OnMilwaukee.com Marketplace: Milwaukee making Schlitz famous again

The classic-formula Schlitz returned to Milwaukee last summer.

By 1890, Schlitz was quickly becoming one of the best-selling beers in the country. (Photo/Leonard Jurgenson)

The sprawling Schlitz complex in the 1960s. (Photo/Leonard Jurgenson)

Published June 18, 2009 at 4:12 p.m.

Though not quite at the dizzying rates that once made it the best-selling beer in the country, the “beer that made Milwaukee famous” is quickly becoming a favorite again.

It’s been a little over a year since the reformulated “classic” Schlitz returned to the market and its popularity thus far has exceeded expectations.

“The response has been overwhelming,” says Kyle Wortham, senior brand manager for Schlitz.

Bringing back the iconic brew was a risky venture, especially in a marketplace dominated by heavyweights Miller and Budweiser and the ever-growing demand for microbrews. Still, the company felt that it was a risk worth taking.

“We would get letters and calls all the time from people who loved the brand,” Worthington says. “A lot of people talked about remembering a more simple time and how the big brews don’t taste like they used to.

“Schlitz was the No. 1 beer in the world. That was the inspiration behind it, in a market void of flavor in a mass-brewed beer, we wanted to find the formula and give it back.”

With that, research began. And it was no easy task. The recipe wasn’t stored in a long-forgotten filing cabinet and the team set out to track down old brewery workers, brewmasters and others familiar with the product.

Brewmaster Bob Newman put together a number of sample batches, based on the gathered information and, finally came up with a finished product. When he did, it won the approval of the old-timers.

“They validated it and gave it their seal of approval,” Worthman says. “It was as close as we could get without the written formula.”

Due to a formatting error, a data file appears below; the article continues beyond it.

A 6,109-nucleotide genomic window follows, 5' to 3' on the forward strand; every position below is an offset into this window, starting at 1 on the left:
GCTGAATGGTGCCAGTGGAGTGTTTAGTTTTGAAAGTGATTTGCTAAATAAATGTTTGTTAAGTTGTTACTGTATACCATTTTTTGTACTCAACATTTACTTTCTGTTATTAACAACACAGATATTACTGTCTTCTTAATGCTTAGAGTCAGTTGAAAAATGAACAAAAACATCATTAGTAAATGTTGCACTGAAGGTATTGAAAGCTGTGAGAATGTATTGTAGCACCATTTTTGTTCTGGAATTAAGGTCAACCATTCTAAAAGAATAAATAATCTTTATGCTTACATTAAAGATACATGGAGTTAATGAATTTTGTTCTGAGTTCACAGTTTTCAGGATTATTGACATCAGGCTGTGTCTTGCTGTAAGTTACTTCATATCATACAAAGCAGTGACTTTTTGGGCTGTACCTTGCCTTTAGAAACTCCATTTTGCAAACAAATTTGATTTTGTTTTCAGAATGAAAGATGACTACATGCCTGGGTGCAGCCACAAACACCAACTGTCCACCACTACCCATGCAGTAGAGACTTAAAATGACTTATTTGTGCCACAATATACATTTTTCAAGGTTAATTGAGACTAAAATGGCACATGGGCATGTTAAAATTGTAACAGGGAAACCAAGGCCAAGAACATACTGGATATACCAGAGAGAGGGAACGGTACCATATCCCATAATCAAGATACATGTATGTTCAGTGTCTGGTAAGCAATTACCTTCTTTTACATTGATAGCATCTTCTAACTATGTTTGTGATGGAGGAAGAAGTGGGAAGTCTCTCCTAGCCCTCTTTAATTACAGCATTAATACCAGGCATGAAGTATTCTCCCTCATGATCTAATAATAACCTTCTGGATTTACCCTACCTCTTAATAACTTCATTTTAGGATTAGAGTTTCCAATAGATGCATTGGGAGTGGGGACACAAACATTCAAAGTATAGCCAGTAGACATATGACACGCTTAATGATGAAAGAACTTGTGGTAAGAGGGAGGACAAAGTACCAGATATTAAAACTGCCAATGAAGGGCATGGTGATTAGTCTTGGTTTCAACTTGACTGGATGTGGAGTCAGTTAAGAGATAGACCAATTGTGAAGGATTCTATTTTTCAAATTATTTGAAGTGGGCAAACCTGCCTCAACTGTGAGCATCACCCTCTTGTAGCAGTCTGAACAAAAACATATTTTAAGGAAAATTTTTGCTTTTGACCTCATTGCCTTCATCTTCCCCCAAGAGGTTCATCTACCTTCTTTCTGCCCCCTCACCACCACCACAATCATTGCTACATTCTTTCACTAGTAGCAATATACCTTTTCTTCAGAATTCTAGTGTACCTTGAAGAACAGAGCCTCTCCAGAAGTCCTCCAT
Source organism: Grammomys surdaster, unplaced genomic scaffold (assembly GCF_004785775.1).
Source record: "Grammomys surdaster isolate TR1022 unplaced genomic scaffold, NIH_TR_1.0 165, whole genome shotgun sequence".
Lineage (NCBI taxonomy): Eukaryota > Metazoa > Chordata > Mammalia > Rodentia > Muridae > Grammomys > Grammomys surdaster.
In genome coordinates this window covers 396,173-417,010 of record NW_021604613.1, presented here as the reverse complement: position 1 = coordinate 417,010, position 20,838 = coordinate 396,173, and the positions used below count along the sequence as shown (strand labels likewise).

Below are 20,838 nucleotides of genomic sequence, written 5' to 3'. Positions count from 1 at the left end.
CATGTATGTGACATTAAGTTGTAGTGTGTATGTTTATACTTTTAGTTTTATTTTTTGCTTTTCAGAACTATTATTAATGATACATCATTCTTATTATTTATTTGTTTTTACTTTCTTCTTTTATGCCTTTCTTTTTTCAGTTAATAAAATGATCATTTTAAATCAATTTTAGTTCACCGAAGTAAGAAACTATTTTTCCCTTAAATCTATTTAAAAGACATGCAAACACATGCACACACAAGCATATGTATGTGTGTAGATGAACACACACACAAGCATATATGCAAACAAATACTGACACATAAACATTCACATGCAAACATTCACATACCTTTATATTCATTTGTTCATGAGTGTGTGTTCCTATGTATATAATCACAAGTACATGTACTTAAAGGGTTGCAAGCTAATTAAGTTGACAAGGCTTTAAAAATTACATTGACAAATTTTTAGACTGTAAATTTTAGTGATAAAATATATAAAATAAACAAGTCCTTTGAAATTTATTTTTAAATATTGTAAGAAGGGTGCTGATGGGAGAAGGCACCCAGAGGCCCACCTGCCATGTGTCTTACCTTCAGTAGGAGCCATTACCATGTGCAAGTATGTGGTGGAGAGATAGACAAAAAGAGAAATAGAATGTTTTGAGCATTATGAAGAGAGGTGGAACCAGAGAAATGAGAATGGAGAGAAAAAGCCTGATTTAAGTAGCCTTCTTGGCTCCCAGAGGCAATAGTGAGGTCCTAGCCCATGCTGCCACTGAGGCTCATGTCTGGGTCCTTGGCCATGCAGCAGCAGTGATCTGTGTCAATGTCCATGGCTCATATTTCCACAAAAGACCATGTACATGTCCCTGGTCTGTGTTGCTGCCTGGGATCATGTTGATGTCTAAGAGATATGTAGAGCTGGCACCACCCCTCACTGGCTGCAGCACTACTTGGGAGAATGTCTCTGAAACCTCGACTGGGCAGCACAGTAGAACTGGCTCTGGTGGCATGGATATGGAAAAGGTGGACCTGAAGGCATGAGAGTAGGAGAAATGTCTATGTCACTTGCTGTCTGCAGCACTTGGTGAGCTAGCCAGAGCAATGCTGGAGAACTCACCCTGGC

With the recipe perfected, it was time to launch. The company focused on the Midwest, where Schlitz established its roots during the early part of the 20th century; Chicago, Milwaukee and Minneapolis were among the first. When the beer came to Milwaukee, shopkeepers couldn’t keep it on the shelves.

Some stores had waiting lists for the beer and sold out before inventory would arrive. Eventually, production was transferred to Milwaukee — it had been being brewed at a Miller facility in North Carolina — and supply is plentiful, and the beer is still selling strong.

“We never expected that,” Wortham says. “We wanted to run before we walked. We’re very happy. It was a good problem to have.”

There was an advertising campaign, but — at least by industry standards — it was subdued. Instead of the non-stop advertising campaigns employed by the major brewers, Schlitz instead chose to employ a strategic marketing plan that played heavily on nostalgia.

“We don’t need a special label that turns blue when the beer is cold or a special mouth for a wider pour,” Wortham says. “This beer has a real identity. With 100 percent accuracy in this industry, you can predict a flash in the pan. Companies spend millions and flood the marketplace. We took the reverse approach; we started small and meaning full. Schlitz has very deep roots.”

Schlitz was once the mightiest of Milwaukee’s breweries and an innovator in the brewing industry.

But for the last three decades, until last summer’s re-introduction, Schlitz was a “discount beer;” the kind that frat brothers picked up for a cheap night of binge-drinking. When it came back, the new-old beer was sold at a premium price point, comparable to big-label offerings like Miller Lite and Budweiser.

“This is a beer that shared shelf space with the brands from St. Louis and Milwaukee,” Wortham says. “Unfortunately, it dropped in price. This beer and the way its brewed warrant the premium price.”

The new-old Schlitz was released in its famous brown bottle; which the company originally introduced in 1912 in order to prevent light from spoiling the beer. With the exception of Miller High Life, most brewers now sell beer in brown bottles. Bringing back the familiar packaging, Worthman says, was a key component of the plan.

The formula recreates a flavor that was once one of the best-selling beers in the United States and the trademark of one of the city’s biggest corporate legacies.

Joseph Schlitz was just 20 years old when he came to Milwaukee from Mainz, Germany. He got his start by working as a bookkeeper in August Krug’s brewery and took over the company following Krug’s death in 1856. Just two years later, Schlitz married Krug’s wife, and changed the name of the brewery to the Joseph Schlitz Brewing Company.

Schlitz was one of a handful of breweries in Milwaukee during the early years, but expanded its market after the 1871 Great Chicago Fire. Schlitz quickly sent thousands of barrels across the state line to Chicago, which lost most of its own breweries in the blaze. As the city rebuilt, Schlitz opened a distributorship in the city, and the brand grew quickly thereafter.

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